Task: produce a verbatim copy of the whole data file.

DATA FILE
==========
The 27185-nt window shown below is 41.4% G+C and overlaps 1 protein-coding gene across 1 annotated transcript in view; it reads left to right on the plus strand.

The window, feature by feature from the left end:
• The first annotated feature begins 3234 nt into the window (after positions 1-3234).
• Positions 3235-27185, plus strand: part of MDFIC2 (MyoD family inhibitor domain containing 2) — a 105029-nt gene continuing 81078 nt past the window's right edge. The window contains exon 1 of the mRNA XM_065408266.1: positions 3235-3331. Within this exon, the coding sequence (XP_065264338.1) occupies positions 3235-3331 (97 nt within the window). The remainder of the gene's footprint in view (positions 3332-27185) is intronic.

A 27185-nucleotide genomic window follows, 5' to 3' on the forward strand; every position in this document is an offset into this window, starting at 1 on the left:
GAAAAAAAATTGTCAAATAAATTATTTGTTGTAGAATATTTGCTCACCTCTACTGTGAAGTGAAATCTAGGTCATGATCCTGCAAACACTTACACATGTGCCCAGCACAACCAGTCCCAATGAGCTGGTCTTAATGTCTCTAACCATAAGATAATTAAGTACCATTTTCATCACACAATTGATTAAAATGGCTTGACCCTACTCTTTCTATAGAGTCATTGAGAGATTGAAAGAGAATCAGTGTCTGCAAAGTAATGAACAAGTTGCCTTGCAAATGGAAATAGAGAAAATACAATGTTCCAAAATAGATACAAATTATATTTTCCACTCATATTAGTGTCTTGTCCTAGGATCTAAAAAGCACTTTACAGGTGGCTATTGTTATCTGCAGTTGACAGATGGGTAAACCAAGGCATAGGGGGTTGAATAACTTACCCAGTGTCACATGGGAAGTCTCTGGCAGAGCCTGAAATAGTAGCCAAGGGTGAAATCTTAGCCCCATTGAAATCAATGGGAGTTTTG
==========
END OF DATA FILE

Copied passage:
The 27185-nt window shown below is 41.4% G+C and overlaps 1 protein-coding gene across 1 annotated transcript in view; it reads left to right on the plus strand.

The window, feature by feature from the left end:
• The first annotated feature begins 3234 nt into the window (after positions 1-3234).
• Positions 3235-27185, plus strand: part of MDFIC2 (MyoD family inhibitor domain containing 2) — a 105029-nt gene continuing 81078 nt past the window's right edge. The window contains exon 1 of the mRNA XM_065408266.1: positions 3235-3331. Within this exon, the coding sequence (XP_065264338.1) occupies positions 3235-3331 (97 nt within the window). The remainder of the gene's footprint in view (positions 3332-27185) is intronic.

A 27185-nucleotide genomic window follows, 5' to 3' on the forward strand; every position in this document is an offset into this window, starting at 1 on the left:
GAAAAAAAATTGTCAAATAAATTATTTGTTGTAGAATATTTGCTCACCTCTACTGTGAAGTGAAATCTAGGTCATGATCCTGCAAACACTTACACATGTGCCCAGCACAACCAGTCCCAATGAGCTGGTCTTAATGTCTCTAACCATAAGATAATTAAGTACCATTTTCATCACACAATTGATTAAAATGGCTTGACCCTACTCTTTCTATAGAGTCATTGAGAGATTGAAAGAGAATCAGTGTCTGCAAAGTAATGAACAAGTTGCCTTGCAAATGGAAATAGAGAAAATACAATGTTCCAAAATAGATACAAATTATATTTTCCACTCATATTAGTGTCTTGTCCTAGGATCTAAAAAGCACTTTACAGGTGGCTATTGTTATCTGCAGTTGACAGATGGGTAAACCAAGGCATAGGGGGTTGAATAACTTACCCAGTGTCACATGGGAAGTCTCTGGCAGAGCCTGAAATAGTAGCCAAGGGTGAAATCTTAGCCCCATTGAAATCAATGGGAGTTTTG